Hi all. Gen Weyl, Leon Erichsen and I recently published a paper on collusion-resistance and plurality in quadratic mechanisms. In this paper we tried to examine some of the proposed mechanisms from the appendix of the DeSoc paper more deeply and suggest new ones. In this post, I’m going to give a TLDR for the most important technical parts of the paper. (Also: all the mechanisms I’ll discuss are coded up in this GitHub repository.)
Defining Collusion Resistance for QF
In order to formally define collusion resistance, we used “vanilla” QF as a guidepost. In regular QF, there are diminishing returns from contributing more and more: when an agent contributes x, the system adds in O(\sqrt{x}) in external matching funds. If an agent could contribute x and eke out O(x) in matching funds, that might be an issue. But that’s exactly what can happen in vanilla QF if we imagine that agents can coordinate in groups: a group can contribute x collectively and get matching funds that grow linearly in x or faster. (To be clear: in our model, “groups” are simply sets of members who have the ability to coordinate.)
So it seemed natural to define collusion resistance as essentially an extension of this diminishing returns property to groups. Specifically, we define collusion resistance via three sub-properties:
- Diminishing returns for agents: if an agent contributes x, the amount of external matching funds is O(\sqrt{x}) (normal QF already has this property, as mentioned above – we want to make sure we don’t lose it).
- Diminishing returns for groups: if a group of coordinating agents contributes x collectively, the amount of external matching funds is O(\sqrt{x}).
- Diminishing returns from adding new members: If x agents join a group, each contributing some constant amount y, then the amount of external matching funds is both O(\sqrt{x}) and O(\sqrt{y}). These agents can be completely new to the system, or they can have already been in other groups.
It’s important to note that from here on out, we’ll be assuming that our mechanisms have accurate information about group memberships. Despite this assumption, the problem is still non-trivial since, as we’ll see, the mechanisms from the DeSoc paper have issues even with complete information about group memberships.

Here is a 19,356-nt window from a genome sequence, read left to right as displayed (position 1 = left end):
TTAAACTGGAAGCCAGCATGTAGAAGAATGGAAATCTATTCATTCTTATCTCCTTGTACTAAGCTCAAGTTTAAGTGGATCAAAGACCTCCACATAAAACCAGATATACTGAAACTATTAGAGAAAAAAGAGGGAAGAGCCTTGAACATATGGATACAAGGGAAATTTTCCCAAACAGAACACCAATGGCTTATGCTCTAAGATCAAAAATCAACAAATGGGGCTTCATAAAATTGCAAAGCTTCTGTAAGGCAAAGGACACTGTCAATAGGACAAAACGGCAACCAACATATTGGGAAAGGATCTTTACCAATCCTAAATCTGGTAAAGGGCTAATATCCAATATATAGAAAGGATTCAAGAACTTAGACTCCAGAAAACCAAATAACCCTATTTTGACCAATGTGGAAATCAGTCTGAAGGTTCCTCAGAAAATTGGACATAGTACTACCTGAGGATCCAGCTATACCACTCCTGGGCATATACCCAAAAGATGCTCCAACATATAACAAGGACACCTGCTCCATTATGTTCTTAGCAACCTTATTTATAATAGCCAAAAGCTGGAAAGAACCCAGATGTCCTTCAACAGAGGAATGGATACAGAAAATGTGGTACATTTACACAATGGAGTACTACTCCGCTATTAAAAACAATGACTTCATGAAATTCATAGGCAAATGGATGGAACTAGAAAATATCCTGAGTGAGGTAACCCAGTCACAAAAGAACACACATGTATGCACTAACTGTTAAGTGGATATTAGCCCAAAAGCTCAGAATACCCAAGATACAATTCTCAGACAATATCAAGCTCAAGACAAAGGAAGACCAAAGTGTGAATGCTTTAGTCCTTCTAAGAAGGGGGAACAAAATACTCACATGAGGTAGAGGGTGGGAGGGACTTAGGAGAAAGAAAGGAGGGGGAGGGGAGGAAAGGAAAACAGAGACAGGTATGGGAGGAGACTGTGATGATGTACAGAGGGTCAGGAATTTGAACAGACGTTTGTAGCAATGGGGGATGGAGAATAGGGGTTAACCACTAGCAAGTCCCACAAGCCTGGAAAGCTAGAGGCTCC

Examining the Mechanisms from the DeSoc Paper and Moving Forward
The three mechanisms from the DeSoc paper (Pairwise Discounting, Cluster Match and Offset Match) each have strengths, but also fall short of the technical criteria I laid out above.
- Pairwise Discounting doesn’t have diminishing returns from adding new members, but leverages a very powerful and intuitive idea about attenuating specific parts of the funding amount which we use later.
- Cluster Match uses another nice idea: creating synthetic “group donations” using group information, and then doing QF on those. However, it doesn’t have diminishing returns for agents or diminishing returns for groups.
- Offset Match brought a somewhat orthogonal set of technical questions to the table. Offset Match uses the solution to a system of linear equations to calibrate funding, but it turns out that this system doesn’t always have a solution. We were able to characterize the set of circumstances that correspond to solvable systems of equations, and leverage that characterization to add in a pre-processing step to guarantee solvability. But we were also able to show that offset match can sometimes completely eat an agent’s donation and not increase funding at all, therefore making it somewhat irrational for agents to participate in the first place (i.e. Offset Match doesn’t have individual rationality).
Fortunately, we were able to design a new mechanism, Connection Oriented Cluster Match, that essentially combines ideas from both Pairwise Discounting and Cluster Match to achieve all three of the sub-properties in our definition of collusion resistance. We also suggest two other promising mechanisms for further exploration. The one we’re most excited about, Eigen Match, uses the eigenvectors of a social graph’s adjacency matrix to calibrate funding levels.
Limitations and Future Work
The most important caveat is that we’re not trying to prove which mechanism is “the best” here – instead, we’re just taking a look at the space from one particular technical viewpoint. There are surely other ways to define collusion resistance and other desirable properties in general (for example, one might want a mechanism that incentivizes people to be honest about their social connections). On a related note, it’ll be quite important to explore how these mechanisms behave in the absence of complete information about groups, or under more nuanced representations of groups (in our paper they’re just sets). There are other deeper questions as well, but you can find those in the paper.
Thanks for reading – let me know if you have any questions.